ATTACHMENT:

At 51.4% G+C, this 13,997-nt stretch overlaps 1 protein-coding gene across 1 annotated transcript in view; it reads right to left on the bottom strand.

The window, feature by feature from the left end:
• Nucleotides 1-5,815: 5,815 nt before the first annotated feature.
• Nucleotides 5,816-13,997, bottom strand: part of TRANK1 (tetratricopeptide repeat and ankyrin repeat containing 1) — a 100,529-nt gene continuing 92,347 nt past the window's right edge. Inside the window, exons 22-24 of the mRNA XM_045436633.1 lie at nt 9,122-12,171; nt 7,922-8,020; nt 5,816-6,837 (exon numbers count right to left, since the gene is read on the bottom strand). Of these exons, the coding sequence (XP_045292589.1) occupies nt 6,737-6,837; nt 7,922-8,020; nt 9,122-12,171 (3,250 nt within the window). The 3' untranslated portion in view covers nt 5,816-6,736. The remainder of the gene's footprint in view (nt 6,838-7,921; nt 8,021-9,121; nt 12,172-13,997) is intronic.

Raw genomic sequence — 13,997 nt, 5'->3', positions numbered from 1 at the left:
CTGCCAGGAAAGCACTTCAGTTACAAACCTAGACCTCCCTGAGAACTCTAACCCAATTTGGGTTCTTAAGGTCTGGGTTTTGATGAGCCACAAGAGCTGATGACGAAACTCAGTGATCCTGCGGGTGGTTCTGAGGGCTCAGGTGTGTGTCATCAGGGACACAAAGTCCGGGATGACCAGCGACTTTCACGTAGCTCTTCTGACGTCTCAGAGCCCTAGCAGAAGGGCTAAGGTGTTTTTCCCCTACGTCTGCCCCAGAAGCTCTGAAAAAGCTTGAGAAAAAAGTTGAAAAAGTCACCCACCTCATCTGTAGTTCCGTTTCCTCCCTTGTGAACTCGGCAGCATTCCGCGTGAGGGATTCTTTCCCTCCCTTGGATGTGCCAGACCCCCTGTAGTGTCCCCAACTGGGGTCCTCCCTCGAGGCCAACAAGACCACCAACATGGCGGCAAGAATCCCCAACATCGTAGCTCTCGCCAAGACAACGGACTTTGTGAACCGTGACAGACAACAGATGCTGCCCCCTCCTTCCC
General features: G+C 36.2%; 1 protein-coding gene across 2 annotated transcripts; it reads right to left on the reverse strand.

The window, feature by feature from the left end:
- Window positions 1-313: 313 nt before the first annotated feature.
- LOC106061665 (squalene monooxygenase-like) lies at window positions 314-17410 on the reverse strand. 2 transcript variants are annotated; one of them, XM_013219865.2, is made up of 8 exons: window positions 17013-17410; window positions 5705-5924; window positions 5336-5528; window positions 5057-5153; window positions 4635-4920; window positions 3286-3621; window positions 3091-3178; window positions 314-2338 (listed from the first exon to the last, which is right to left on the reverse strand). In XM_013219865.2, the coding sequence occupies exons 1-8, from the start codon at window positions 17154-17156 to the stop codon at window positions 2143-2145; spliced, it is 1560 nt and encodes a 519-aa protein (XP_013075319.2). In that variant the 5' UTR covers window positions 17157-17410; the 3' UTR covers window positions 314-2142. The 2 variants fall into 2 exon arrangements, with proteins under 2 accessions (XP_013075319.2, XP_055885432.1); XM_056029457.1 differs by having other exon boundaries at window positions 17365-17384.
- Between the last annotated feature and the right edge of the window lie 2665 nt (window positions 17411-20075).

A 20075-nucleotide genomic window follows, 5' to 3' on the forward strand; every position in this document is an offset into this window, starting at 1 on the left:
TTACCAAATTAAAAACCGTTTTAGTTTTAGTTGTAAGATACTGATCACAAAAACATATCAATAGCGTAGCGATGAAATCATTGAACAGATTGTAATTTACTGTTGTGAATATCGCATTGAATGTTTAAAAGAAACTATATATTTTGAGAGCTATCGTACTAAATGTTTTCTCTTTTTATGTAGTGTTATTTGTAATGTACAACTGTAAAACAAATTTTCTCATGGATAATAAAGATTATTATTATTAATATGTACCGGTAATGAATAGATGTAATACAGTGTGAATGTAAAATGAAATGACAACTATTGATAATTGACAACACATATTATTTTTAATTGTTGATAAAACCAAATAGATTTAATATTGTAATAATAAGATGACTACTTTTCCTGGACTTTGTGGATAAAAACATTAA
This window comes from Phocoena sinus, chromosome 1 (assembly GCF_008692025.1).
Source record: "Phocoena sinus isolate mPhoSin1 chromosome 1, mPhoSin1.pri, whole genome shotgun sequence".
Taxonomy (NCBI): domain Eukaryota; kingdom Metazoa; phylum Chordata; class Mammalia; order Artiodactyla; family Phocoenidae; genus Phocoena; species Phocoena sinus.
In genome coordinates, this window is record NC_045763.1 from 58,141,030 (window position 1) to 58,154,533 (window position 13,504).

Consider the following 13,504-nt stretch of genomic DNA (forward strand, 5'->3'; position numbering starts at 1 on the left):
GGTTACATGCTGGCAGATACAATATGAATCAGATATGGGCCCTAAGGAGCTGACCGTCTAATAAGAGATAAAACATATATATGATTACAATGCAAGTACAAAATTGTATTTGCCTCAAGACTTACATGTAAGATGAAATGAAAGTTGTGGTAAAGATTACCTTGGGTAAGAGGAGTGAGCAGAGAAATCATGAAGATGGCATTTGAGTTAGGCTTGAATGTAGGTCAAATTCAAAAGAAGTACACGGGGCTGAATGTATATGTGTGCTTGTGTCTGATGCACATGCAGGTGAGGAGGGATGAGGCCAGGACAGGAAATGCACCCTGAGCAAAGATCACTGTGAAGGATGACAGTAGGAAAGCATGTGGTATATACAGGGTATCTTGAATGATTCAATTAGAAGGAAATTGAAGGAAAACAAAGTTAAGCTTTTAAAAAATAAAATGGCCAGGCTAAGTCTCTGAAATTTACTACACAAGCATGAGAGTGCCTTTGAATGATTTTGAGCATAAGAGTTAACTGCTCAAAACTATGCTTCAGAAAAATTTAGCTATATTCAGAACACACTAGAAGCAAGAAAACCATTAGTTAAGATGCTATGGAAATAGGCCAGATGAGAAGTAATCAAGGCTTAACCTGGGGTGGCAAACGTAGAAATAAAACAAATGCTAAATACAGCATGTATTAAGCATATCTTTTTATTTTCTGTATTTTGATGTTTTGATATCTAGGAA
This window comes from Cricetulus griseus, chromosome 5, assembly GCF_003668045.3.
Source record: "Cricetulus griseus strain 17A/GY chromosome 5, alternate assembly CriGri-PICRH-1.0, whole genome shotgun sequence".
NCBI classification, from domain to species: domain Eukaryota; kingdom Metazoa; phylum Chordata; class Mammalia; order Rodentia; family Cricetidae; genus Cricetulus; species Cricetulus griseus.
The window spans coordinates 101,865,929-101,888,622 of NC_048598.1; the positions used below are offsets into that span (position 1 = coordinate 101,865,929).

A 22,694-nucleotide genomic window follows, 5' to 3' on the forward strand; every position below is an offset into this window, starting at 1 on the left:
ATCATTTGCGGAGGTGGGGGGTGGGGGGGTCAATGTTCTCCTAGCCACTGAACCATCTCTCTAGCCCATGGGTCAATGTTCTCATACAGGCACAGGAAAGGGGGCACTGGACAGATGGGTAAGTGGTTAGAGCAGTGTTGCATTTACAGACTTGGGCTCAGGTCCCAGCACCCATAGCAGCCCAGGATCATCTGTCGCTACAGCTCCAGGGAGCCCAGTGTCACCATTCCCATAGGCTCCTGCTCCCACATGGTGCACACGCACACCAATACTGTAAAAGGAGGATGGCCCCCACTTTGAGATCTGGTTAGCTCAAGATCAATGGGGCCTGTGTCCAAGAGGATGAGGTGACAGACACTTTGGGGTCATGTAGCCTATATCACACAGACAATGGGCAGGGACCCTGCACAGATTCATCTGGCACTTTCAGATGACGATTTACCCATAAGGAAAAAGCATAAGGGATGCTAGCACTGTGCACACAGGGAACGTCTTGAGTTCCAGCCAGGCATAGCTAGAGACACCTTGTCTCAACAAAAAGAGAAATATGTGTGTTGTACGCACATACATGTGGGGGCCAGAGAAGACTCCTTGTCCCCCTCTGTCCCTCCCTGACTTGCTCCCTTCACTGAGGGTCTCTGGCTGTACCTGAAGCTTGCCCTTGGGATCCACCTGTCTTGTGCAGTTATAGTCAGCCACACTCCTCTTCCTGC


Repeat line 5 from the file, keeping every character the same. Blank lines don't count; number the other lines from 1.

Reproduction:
Raw genomic sequence — 13,997 nt, 5'->3', positions numbered from 1 at the left: